By Michael McKee
Every twenty years, the New York State Constitution mandates a statewide vote on whether to convene a convention to consider amending it. On November 7, New Yorkers will vote yes or no. This measure, on the back of the ballot, is more important than anything on the front.
Tenants Political Action Committee debated this question at length, and despite many arguments in favor, we voted unanimously to oppose con-con in 2017.
This was not a decision we took lightly. With a state government that is a model of dysfunction and gridlock, it is tempting to try an end run around the governor and state legislature to attempt necessary reforms they have refused to enact despite the stunning number of politicians who have been convicted of corruption and gone to prison.
Many New Yorkers of good will believe that a constitutional convention could force such reforms into being, and indeed that is a theoretical outcome. But the risk of a negative result for tenants and other constituencies that do not have access to piles of cash is very real.
One negative is that delegates are chosen based on the 63 State Senate districts. Because Andrew Cuomo allowed the State Senate Republicans to draw hyper-partisan district lines to preserve their shrinking majority, this could result in Republican delegates to a convention having a majority.
There is every reason to believe that the very politicians we now criticize for refusing to enact progressive reforms would control the convention. Current and former elected officials, and even lobbyists, are eligible to run, and legislators could use their superior name recognition and campaign funds to outgun grass roots candidates. Anyone who understands how Albany really works sees the probable composition of a convention as inclined to do the bidding of special interests.
Beyond the potential to water down critical protections for poor people, workers, civil rights and wilderness protection, there is one “reform” of special importance to tenants: allowing special interests to place legislation directly on the ballot by petition. Many states allow this already. New York does not.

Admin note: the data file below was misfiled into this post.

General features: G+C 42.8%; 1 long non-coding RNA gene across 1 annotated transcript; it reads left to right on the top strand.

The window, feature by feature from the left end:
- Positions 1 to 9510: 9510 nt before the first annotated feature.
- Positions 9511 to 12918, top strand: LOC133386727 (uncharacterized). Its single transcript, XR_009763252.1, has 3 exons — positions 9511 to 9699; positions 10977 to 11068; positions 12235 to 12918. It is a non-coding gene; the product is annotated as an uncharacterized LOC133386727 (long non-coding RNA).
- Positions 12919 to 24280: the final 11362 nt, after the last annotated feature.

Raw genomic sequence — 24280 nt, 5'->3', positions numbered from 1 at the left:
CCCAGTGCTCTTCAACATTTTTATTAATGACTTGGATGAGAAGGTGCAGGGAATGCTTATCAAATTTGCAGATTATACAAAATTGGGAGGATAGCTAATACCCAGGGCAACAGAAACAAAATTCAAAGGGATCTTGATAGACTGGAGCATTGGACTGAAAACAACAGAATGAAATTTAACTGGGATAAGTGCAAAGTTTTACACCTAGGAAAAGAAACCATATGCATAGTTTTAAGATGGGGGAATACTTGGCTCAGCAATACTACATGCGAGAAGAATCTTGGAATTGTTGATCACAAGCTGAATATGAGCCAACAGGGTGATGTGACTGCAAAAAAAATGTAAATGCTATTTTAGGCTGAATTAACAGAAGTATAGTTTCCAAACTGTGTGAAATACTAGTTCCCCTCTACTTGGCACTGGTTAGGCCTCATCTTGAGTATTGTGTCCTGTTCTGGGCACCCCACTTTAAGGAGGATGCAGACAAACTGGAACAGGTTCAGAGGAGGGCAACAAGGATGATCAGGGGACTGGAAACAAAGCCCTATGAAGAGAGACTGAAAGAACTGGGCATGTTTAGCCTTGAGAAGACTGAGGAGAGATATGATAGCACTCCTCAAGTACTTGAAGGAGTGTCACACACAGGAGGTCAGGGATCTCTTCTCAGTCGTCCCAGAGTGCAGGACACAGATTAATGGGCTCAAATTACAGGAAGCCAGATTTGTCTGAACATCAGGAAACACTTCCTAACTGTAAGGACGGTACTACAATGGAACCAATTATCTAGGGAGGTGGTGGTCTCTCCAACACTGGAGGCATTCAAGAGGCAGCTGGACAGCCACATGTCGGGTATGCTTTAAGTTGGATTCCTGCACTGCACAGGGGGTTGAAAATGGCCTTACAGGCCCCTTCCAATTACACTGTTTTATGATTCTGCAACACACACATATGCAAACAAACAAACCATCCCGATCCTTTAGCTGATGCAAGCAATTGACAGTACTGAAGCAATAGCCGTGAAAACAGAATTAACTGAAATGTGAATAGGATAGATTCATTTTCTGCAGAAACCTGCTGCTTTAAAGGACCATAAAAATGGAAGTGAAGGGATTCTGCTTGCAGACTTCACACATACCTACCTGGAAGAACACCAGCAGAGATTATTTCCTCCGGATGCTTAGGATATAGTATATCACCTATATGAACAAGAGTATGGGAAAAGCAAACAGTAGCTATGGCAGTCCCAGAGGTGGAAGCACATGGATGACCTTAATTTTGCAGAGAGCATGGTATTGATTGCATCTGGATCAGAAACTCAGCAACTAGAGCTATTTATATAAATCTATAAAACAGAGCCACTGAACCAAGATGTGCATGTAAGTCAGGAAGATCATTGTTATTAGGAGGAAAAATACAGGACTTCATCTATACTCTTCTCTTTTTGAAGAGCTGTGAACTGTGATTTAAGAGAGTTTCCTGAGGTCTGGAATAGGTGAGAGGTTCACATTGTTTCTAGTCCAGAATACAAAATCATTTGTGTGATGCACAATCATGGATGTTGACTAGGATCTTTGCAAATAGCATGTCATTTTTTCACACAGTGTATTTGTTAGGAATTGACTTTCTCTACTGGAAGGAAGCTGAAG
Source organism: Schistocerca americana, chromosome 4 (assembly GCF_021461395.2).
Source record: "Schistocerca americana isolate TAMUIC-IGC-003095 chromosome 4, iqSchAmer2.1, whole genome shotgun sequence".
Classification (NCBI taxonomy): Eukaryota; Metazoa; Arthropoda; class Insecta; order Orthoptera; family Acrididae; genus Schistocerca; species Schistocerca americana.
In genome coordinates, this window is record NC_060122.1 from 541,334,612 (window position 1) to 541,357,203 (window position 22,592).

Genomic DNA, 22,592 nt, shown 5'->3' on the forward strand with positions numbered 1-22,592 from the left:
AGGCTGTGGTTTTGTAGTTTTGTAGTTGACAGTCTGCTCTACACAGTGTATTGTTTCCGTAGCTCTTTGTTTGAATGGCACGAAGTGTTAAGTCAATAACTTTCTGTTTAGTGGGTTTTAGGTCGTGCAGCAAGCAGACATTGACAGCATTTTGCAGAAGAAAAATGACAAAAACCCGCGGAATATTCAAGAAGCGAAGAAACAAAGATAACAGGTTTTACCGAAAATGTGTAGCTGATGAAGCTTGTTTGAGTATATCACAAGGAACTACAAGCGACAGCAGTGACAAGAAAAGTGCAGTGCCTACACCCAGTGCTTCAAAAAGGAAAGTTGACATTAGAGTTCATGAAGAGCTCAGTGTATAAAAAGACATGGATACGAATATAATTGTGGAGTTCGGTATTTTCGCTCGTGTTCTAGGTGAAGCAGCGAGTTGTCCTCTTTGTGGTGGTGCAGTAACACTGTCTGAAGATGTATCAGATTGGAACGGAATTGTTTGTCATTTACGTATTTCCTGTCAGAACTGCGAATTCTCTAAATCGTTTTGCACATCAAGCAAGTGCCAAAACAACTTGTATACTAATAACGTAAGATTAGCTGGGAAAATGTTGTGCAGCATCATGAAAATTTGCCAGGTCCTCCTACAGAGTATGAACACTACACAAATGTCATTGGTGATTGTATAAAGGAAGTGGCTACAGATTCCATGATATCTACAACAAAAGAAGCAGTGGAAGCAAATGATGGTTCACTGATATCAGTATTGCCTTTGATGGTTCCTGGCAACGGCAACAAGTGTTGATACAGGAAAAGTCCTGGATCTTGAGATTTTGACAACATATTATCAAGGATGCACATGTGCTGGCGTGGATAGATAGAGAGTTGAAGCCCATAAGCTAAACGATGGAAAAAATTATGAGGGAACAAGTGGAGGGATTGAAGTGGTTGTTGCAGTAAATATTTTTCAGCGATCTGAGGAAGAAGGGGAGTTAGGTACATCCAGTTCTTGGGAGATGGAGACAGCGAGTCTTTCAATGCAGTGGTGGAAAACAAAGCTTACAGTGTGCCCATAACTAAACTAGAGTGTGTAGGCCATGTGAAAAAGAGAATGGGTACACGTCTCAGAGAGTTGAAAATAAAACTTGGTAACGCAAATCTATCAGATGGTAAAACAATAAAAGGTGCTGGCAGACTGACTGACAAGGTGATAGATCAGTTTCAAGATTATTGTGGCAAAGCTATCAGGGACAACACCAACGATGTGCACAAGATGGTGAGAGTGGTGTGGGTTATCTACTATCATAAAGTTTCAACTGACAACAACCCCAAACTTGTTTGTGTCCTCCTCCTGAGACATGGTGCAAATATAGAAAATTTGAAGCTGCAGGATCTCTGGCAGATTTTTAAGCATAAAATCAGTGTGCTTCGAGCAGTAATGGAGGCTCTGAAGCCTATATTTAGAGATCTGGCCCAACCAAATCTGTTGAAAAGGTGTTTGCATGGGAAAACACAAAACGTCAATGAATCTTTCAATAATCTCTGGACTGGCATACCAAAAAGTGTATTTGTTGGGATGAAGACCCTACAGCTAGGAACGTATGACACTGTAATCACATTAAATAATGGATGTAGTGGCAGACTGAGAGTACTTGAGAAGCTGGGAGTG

It is not hard to imagine the real estate lobby initiating a statewide referendum to terminate rent control laws, which only exist in New York City and the downstate suburbs. In fact, this is exactly how Massachusetts ended rent controls in 1994, passing a statewide referendum 52 to 48 percent. Only three cities in the eastern part of the state had rent control – Boston, Cambridge and Brookline – and the landlords’ multi-million-dollar media campaign in central and western Massachusetts made much of the fact that the mayor of Cambridge lived in a rent-controlled apartment.
The analogy with New York is clear. New York City landlords would spend any amount to get rid of rent regulations via statewide ballot initiative. And if they failed the first time, they would keep trying.
Some progressive groups take the position that this would be a good change in New York. They should consider the downside. Ballot initiatives are easier to mount by groups with superior resources, and easier for them to win for the same reason. A colleague in California told me, “Every time we face a ballot initiative, the landlords start with an $8 million budget and we struggle to raise $80,000.”
We think there is a better way: in the last year, thousands of New Yorkers have become involved in organizations that work to raise political awareness and seek to hold politicians accountable, with a focus on swing districts and turncoat Democrats.
The energy coming out of these efforts is inspiring. Let’s harness it to elect better legislators and change our laws at last.
McKee is treasurer of the Tenants Political Action Committee.